Newly qualified practitioners’ perceptions of the definition and management of challenging behaviour on the paediatric caseload
Jones, Cain Eleri
Cardiff Metropolitan University
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Background: Due to the apparent comorbid relationship between speech language and communication difficulties (SLCD) and challenging behaviour (Kevan, 2003; Campbell 1995) speech and language therapists (SLTs) are very likely to encounter challenging behaviours on the paediatric caseload. However, little is known of SLTs’ attitudes and opinions about working with children who have challenging behaviour (Parrow, 2009) Aims: This small-scale study intended to explore newly qualified practitioners’ (NQPs) perceptions of challenging behaviour on the paediatric caseload. The study also aimed to identify any common themes or re-occurring opinions which would lead to the suggestions of future action, or further research directions. It was anticipated that achieving the aim and reaching an outcome would provide the speech and language therapy profession with useful information regarding dealing with challenging behaviour on the paediatric caseload. Methods & Procedures: Purposeful sampling was used to find four participants. Semi-structured interviews were used to explore the NQPs’ opinions, and thematic analysis was used to analyse the interview transcripts. Outcomes & Results: Asking the participants to define challenging behaviour generated patterned responses, as all participants discussed having to change their session plans as part of the definition. Spending time getting to know children on their caseload was considered as a factor which made making management decisions easier. Physical behaviours and non-compliance were believed to be the most challenging types of behaviour. Specific language impairment (SLI) was not considered a particularly challenging client group, while children with autistic spectrum disorder (ASD) and parents were identified as particularly challenging client groups. Management decisions were influenced by a variety of factors, the most prominent being advice from higher banded co-workers, previous experience, and a formal diagnosis. There was an identified lack of support from university, clinical placements and the workplace, and no guidelines were reportedly used by the NQPs Behavioural rewards technique was the only technique reported to be used by the NQPs. The NQPs expressed how learning is on a continuum, and the process of learning does not end once graduated, rather it continuous into qualified practice. Conclusions & Implications: A percentage of the perceived challenging behaviour displayed by paediatrics might simply be a case of ineffective management as a direct result of NQPs’ rigid session plans, therefore suggesting that session plans need to be more flexible. However these assumptions cannot be generalised to the wider speech and language therapy profession. Behavioural rewards technique is the only technique used by NQPs to manage the challenging behaviour which occurs, making room for arguing that more support and teaching/training is needed in the field of managing challenging behaviour.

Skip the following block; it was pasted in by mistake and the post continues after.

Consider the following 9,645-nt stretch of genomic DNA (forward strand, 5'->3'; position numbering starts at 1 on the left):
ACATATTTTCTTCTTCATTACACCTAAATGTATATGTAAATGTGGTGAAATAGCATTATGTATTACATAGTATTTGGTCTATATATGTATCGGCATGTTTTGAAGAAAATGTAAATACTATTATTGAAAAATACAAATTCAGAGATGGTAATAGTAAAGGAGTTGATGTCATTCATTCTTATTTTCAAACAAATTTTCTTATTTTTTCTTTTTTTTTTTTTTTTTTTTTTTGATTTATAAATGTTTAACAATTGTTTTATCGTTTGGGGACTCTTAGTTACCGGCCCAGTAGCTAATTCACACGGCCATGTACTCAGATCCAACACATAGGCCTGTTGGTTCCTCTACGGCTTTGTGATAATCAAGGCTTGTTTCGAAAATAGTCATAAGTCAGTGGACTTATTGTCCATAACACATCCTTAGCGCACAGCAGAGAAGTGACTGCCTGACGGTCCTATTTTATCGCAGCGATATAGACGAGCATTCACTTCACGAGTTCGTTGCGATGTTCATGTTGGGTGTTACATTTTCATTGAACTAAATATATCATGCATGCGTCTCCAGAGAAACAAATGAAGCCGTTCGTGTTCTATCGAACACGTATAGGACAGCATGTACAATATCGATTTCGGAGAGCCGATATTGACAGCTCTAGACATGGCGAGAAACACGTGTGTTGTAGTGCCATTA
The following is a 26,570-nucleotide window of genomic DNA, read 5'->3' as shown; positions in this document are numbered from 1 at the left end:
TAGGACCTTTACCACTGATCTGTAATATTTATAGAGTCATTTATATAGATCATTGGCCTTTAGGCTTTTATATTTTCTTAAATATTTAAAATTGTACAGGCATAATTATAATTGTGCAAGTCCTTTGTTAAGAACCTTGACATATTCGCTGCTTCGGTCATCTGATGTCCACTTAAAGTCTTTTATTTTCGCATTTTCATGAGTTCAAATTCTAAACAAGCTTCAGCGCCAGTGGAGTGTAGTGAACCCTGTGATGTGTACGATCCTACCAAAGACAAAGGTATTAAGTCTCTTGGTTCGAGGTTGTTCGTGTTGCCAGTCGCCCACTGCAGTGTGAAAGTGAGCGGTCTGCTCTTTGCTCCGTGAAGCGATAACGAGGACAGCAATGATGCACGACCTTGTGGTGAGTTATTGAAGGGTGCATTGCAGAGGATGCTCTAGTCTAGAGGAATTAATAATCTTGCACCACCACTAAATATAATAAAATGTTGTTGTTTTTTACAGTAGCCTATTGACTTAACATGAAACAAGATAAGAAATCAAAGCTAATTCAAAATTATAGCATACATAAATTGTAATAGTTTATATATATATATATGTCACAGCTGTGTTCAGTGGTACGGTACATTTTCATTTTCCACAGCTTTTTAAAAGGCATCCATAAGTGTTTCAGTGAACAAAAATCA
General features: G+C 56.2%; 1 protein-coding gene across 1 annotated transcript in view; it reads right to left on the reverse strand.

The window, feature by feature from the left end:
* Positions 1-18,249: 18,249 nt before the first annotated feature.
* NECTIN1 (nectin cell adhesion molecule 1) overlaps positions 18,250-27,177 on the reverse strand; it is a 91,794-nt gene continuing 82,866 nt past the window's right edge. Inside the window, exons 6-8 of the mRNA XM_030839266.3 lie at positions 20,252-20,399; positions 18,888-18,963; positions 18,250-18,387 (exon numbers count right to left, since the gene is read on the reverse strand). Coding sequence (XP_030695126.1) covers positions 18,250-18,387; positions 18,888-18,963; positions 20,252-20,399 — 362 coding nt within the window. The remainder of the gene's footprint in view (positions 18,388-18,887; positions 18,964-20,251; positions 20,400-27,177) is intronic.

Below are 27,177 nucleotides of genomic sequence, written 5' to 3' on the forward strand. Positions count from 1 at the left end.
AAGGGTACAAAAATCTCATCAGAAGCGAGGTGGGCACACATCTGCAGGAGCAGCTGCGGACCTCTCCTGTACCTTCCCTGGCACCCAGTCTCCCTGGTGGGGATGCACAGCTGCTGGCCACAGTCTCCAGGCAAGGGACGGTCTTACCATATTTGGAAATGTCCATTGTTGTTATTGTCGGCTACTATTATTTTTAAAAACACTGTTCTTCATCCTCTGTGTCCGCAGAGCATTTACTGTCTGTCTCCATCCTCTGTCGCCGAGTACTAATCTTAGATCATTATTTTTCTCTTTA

B.Sc. (Hons) Speech and Language Therapy
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